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This article is about the RPG. For the iCar magazine, see ICar (magazine). For other uses, see ICAR (disambiguation).
Version 3.5 Icar Elements Rules Cover
Designer(s) Rob Lang
Publisher(s) Rob Lang
Publication date 1990 (Version 1)
1993 (Version 2)
1996 (Version 3)
2012 (Version 4)
2006 (Version 3.5)
Years active 1990–present
Genre(s) Space Opera
System(s) Icar
Playing time Varies
Random chance Dice rolling
Skill(s) required Role-playing, improvisation, tactics, arithmetic
Website [1]

Icar is a free science fiction role-playing game (RPG) designed and published by Rob Lang. The game has been played since 1990 and shared online since 1996. Icar is a typical space opera with a race of killer robots, bionics, faster than light space travel and energy weapons. Icar can be downloaded as a PDF for free from the official website.

The majority of Icar is written by Rob Lang, with contributions from Andrew O'Byrne.

Play overview[edit]

Icar is a traditional roleplaying game designed for sandbox play. Each player creates their own player characters to match the theme of a setting and directs the actions of their character during the course of player. Icar is intended for use over a number sessions in the form of a campaign.

Icar departs traditional roleplaying games by creating a sandboxed world using timelines and events. A timeline is a story arc and events are pivotal moments in that story arc. The player characters interact with the events and by doing so affect future events.

Icar uses different mechanics for different types of combat, using both 10 sided (D10) and percentile (D100) dice. Due to the speed and complexity of combat, Icar is not designed for use with miniatures, instead favouring paper and pencil maps.

Game Mechanics[edit]

Before the game begins, each player creates a player character (PC) on a number of character sheets. Character creation begins by the creation of a concept: a short description of who the character is and what their motivations are.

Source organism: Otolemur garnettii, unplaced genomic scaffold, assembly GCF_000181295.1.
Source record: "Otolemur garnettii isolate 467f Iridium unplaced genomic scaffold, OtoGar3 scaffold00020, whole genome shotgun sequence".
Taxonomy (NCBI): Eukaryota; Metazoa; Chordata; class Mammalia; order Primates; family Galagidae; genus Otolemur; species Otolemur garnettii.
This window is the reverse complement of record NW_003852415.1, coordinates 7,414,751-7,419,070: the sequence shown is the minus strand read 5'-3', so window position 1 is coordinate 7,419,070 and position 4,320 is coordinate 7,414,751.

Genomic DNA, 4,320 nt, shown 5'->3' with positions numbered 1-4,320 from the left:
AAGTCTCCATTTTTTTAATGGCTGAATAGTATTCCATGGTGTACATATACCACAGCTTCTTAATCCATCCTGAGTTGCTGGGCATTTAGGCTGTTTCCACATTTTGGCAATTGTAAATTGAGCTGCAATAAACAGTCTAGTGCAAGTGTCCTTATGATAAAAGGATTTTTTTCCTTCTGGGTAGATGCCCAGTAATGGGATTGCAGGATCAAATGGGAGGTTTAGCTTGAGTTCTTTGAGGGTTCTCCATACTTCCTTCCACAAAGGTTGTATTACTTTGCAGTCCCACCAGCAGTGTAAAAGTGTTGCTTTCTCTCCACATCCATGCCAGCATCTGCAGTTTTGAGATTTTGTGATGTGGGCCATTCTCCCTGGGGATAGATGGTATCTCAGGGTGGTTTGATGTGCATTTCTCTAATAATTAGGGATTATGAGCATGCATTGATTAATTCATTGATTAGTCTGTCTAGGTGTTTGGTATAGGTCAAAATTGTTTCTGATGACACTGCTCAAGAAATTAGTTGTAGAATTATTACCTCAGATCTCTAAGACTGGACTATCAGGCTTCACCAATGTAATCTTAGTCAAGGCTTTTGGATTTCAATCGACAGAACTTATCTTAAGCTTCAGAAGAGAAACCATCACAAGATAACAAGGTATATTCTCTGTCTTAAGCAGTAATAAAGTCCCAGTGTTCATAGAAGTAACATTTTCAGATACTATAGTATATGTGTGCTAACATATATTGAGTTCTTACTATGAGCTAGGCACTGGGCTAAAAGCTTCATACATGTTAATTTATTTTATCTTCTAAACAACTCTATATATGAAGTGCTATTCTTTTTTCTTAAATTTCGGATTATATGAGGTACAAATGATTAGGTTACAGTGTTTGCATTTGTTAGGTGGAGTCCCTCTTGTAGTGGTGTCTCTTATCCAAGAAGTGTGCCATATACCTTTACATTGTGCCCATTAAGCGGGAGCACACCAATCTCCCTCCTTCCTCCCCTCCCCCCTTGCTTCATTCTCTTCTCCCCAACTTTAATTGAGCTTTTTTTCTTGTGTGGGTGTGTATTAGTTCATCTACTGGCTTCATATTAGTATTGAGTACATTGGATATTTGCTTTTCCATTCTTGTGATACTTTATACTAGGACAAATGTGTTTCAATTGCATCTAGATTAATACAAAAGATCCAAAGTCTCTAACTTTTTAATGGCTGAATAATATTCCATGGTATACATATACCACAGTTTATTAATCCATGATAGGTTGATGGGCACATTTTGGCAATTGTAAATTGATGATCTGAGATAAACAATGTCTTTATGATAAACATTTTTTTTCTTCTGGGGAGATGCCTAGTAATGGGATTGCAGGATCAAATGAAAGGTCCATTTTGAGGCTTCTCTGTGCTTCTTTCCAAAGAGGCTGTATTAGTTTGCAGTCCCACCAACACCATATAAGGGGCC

Attributes represent the core physical and mental properties of the character and are determined with by rolling a die or by point assignment. The Attributes are 'Battle', 'Meat', 'Shift', 'Wit' and 'Soul'. Skills and starting equipment are provided by a role template called a 'Skeleton' and close combat combinations (combos) are built.

Icar uses the 'Deviant Wheel' as a way of representing the personality of the character. The Deviant Wheel is a radial disc of personality traits, with opposing traits opposite each other on the disc. Players colour divisions on the wheel to represent the strength of that trait, 4 in Selfish would yield a 1 in generous. The Deviant Wheel is a guide (not a restriction) for play and acts as a way of charting a character's personal growth.

Player can choose to have up to 3 random character benefits from the Psychotheatrics list. Psychotheatrics can severely handicap a character, which can make it more fun to play.

Skills are learnt abilities that are measured with percentage. To perform a skill, the player must perform a skill check by rolling a percentile (D100) under the skill value.

Each of the combat areas has its own ruleset, modeling that particular combat.

Close Combat[edit]

Close combat deals with close quarters combat, fist fights and sword fights. In a single combat round, player characters pick from a predefined sequence of moves called a "Combo". Each move is paired off and if there is a successful hit, damage (either physical or stun) is done.

Fire Fighting[edit]